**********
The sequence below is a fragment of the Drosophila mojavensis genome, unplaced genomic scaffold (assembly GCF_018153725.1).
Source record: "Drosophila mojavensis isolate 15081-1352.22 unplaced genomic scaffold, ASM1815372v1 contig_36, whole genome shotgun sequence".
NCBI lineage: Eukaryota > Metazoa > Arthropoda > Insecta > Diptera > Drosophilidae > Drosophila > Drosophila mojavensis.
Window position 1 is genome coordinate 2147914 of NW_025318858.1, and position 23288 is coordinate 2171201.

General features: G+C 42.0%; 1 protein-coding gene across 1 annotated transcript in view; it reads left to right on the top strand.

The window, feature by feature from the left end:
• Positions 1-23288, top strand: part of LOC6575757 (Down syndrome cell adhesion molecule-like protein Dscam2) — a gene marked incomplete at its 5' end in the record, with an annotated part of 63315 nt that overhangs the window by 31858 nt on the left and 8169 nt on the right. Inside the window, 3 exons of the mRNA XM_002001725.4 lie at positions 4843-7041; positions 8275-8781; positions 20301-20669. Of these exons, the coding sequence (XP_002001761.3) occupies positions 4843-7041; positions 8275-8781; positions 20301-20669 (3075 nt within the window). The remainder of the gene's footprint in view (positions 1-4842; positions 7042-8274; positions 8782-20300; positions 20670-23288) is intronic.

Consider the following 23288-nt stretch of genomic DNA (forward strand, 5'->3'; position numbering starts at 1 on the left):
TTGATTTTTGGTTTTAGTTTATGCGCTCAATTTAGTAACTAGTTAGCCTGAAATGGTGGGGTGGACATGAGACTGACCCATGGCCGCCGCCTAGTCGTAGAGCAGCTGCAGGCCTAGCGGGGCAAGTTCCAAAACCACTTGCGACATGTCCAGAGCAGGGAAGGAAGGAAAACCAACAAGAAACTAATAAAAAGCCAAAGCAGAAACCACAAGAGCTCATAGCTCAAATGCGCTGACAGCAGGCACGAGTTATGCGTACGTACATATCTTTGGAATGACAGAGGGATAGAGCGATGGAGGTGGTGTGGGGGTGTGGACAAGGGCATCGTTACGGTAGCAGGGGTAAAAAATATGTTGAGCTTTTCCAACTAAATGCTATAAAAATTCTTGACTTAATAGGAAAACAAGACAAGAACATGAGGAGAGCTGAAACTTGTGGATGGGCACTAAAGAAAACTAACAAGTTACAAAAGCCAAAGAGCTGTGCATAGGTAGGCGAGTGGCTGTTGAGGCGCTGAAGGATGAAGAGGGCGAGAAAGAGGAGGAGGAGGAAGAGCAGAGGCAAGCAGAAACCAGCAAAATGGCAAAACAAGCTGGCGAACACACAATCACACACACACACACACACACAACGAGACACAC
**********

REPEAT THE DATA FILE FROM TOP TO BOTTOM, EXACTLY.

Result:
The sequence below is a fragment of the Drosophila mojavensis genome, unplaced genomic scaffold (assembly GCF_018153725.1).
Source record: "Drosophila mojavensis isolate 15081-1352.22 unplaced genomic scaffold, ASM1815372v1 contig_36, whole genome shotgun sequence".
NCBI lineage: Eukaryota > Metazoa > Arthropoda > Insecta > Diptera > Drosophilidae > Drosophila > Drosophila mojavensis.
Window position 1 is genome coordinate 2147914 of NW_025318858.1, and position 23288 is coordinate 2171201.

General features: G+C 42.0%; 1 protein-coding gene across 1 annotated transcript in view; it reads left to right on the top strand.

The window, feature by feature from the left end:
• Positions 1-23288, top strand: part of LOC6575757 (Down syndrome cell adhesion molecule-like protein Dscam2) — a gene marked incomplete at its 5' end in the record, with an annotated part of 63315 nt that overhangs the window by 31858 nt on the left and 8169 nt on the right. Inside the window, 3 exons of the mRNA XM_002001725.4 lie at positions 4843-7041; positions 8275-8781; positions 20301-20669. Of these exons, the coding sequence (XP_002001761.3) occupies positions 4843-7041; positions 8275-8781; positions 20301-20669 (3075 nt within the window). The remainder of the gene's footprint in view (positions 1-4842; positions 7042-8274; positions 8782-20300; positions 20670-23288) is intronic.

Consider the following 23288-nt stretch of genomic DNA (forward strand, 5'->3'; position numbering starts at 1 on the left):
TTGATTTTTGGTTTTAGTTTATGCGCTCAATTTAGTAACTAGTTAGCCTGAAATGGTGGGGTGGACATGAGACTGACCCATGGCCGCCGCCTAGTCGTAGAGCAGCTGCAGGCCTAGCGGGGCAAGTTCCAAAACCACTTGCGACATGTCCAGAGCAGGGAAGGAAGGAAAACCAACAAGAAACTAATAAAAAGCCAAAGCAGAAACCACAAGAGCTCATAGCTCAAATGCGCTGACAGCAGGCACGAGTTATGCGTACGTACATATCTTTGGAATGACAGAGGGATAGAGCGATGGAGGTGGTGTGGGGGTGTGGACAAGGGCATCGTTACGGTAGCAGGGGTAAAAAATATGTTGAGCTTTTCCAACTAAATGCTATAAAAATTCTTGACTTAATAGGAAAACAAGACAAGAACATGAGGAGAGCTGAAACTTGTGGATGGGCACTAAAGAAAACTAACAAGTTACAAAAGCCAAAGAGCTGTGCATAGGTAGGCGAGTGGCTGTTGAGGCGCTGAAGGATGAAGAGGGCGAGAAAGAGGAGGAGGAGGAAGAGCAGAGGCAAGCAGAAACCAGCAAAATGGCAAAACAAGCTGGCGAACACACAATCACACACACACACACACACACAACGAGACACAC